In this quote, Louis Pasteur captured very well the behaviour of an inquisitive and wise scientist. Pasteur was one of the founding fathers of microbiology, which now stands on the firm foundations he and others laid. Although progress means that the technology now available to us and our understanding of microbiology have advanced considerably, the scientific method is a constant thread under-pinning science today, just as it has always done. In this blog, I’m going to discuss a couple of instances where recent studies at Animal & Plant Health Agency (APHA) into antimicrobial resistance in veterinary bacteria have yielded extremely valuable results of great significance, which became apparent as the studies progressed.
Case 1 – colistin resistance
Our first case concerns bacterial organisms belonging to the genus Moraxella spp. occurring in pigs. Readers might be aware that a type of resistance to the antimicrobial colistin, a resistance which is transferable between bacteria, was reported two years ago in bacteria from animals and man, initially in China and then subsequently in many countries worldwide, including the UK. This resistance was due to the possession of a gene called mcr-1 which affects how colistin binds to the bacterial cell wall. If colistin cannot bind, it cannot exert its antimicrobial action on the bacterial cell and so, mcr-1 confers resistance to colistin, which is one of the antimicrobials of last resort, used in the treatment of highly-resistant infections.
In our study, colleagues at APHA examined pooled caecal contents (10 pigs per farm) from pigs at slaughter from 57 farms in 2014 and 2015 and recovered 657 Gram-negative bacteria after culture on selective media (containing antimicrobials in order to look for resistant strains) and non-selective media. Whole genome sequencing was performed on these isolates and 8 isolates belonging to Moraxella spp. contained homologues of either the mcr-1 gene or another related gene called eptA, meaning that very similar, but not identical, genes to mcr-1 and eptA were detected. In fact, six Moraxella osloensis carried eptA with 62-64.5% identity (relatedness) to mcr-1 and mcr-2, while a Moraxella porci –like isolate carried mcr-1.1 (98.7% identical to mcr-1) and a Moraxella plurinanimalium-like isolate carried mcr-2.2 (97.9% identical to mcr-2). What does this mean in practical terms? These Moraxella spp. are not well studied as they only cause disease sporadically, but the results indicated that they are the likely source of the mcr-1 and mcr-2 genes, which have “escaped” from these Moraxella bacteria, where they probably occur naturally. The results have been published in the Journal of Antimicrobial Chemotherapy, volume 72, pages 2745-2749 and this was the first published report to indicate the likely origin of the mcr-1 gene, an important finding of global significance.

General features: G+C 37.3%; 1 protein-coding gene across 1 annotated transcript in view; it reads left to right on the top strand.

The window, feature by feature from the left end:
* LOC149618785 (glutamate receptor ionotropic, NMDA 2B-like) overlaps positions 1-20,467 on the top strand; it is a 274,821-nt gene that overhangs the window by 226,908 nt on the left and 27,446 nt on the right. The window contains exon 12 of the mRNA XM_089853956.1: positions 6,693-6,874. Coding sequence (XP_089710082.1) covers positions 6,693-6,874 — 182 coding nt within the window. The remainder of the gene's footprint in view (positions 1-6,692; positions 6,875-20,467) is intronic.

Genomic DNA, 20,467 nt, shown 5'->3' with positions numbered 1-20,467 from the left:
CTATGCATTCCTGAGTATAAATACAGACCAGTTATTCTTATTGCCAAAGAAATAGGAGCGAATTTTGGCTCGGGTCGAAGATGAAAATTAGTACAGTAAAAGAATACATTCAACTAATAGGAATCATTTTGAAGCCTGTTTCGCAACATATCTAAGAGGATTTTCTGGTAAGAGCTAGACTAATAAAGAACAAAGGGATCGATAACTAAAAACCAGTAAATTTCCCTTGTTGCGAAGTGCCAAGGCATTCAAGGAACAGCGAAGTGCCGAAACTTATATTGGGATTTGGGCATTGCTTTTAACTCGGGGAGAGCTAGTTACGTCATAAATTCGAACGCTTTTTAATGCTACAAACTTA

Case 2 - The breadth and diversity of work performed at APHA
The second case we’ll discuss reflects the diversity and breadth of work performed at APHA and involves a bacterium called Klebsiella pneumoniae subspecies pneumoniae (Kpp). This was recovered from three different common seals recovered from the east coast of England which were undergoing treatment at wildlife rescue centres. Kpp is an interesting bacterium, because it can live in the intestinal tract of mammals (including farm animals and man), but also survives very well in surface waters. The susceptibility of the isolates to various antimicrobials was determined and a method of strain typing called multi-locus sequence typing was performed to see if they were similar to other isolates which had previously been reported. Two of the three isolates belonged to the “ST11” clone, an epidemic pathogenic clone, detected in man and found globally. All three isolates showed multiple antimicrobial resistance - unusual since wild seals should not have previously been treated with antimicrobials and the samples had been collected from the seals on their admission to the wildlife hospitals.
The findings suggested that the seals are exposed to sources of marine pollution, (probably human sewage) and that Kpp belonging to a type commonly associated with man can cause infections of traumatic or other types of open wounds from which the seals may suffer. Seals may thus be an indicator of sewage contamination and we are grateful to the wildlife rescue centres involved for submitting diagnostic samples from the affected animals. The findings were published in The Veterinary Record and were also the subject of an editorial article, which supported the authors’ conclusions.
These examples demonstrate the breadth of APHA’s work on antimicrobial resistance and also show how veterinary studies into what might initially appear to be obscure backwaters may provide evidence of global significance to both veterinary and human medicine. Thus, APHA has added to our knowledge of the origins of colistin resistance and highlighted that microbial pollution appears to be affecting free-living common seals in the North Sea, both of which are results of national and global importance.